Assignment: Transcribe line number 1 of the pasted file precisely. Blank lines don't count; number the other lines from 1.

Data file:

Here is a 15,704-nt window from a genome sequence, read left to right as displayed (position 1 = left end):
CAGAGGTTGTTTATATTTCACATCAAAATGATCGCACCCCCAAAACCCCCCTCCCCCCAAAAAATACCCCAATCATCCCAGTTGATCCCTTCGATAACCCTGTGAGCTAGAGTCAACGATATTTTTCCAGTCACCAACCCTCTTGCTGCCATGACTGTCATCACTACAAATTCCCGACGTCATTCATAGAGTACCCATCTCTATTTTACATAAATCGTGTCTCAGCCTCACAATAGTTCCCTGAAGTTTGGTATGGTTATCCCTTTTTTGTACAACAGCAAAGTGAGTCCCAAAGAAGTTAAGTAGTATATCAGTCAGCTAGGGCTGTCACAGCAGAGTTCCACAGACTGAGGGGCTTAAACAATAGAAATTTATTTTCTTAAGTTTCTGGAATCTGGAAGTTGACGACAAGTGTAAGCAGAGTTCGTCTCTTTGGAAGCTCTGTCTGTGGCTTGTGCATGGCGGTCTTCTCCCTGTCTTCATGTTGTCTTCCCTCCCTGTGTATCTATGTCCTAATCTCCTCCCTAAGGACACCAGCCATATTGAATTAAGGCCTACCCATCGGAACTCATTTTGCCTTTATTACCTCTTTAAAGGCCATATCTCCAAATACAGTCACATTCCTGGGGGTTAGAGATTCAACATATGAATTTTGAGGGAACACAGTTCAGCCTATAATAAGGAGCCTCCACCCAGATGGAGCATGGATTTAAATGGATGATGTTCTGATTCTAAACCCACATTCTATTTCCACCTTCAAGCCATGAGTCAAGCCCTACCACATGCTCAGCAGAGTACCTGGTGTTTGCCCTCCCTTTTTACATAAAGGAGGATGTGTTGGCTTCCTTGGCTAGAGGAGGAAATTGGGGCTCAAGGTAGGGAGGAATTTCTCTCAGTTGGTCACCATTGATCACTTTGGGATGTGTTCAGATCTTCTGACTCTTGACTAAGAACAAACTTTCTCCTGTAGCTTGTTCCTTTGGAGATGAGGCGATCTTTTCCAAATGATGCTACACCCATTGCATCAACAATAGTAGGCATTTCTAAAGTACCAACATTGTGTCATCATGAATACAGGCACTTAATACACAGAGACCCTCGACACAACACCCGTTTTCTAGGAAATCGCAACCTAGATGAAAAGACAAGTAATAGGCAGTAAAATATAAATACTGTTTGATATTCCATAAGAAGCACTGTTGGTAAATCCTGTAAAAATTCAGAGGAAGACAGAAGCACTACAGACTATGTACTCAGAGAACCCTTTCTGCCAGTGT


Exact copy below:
Here is a 15,704-nt window from a genome sequence, read left to right as displayed (position 1 = left end):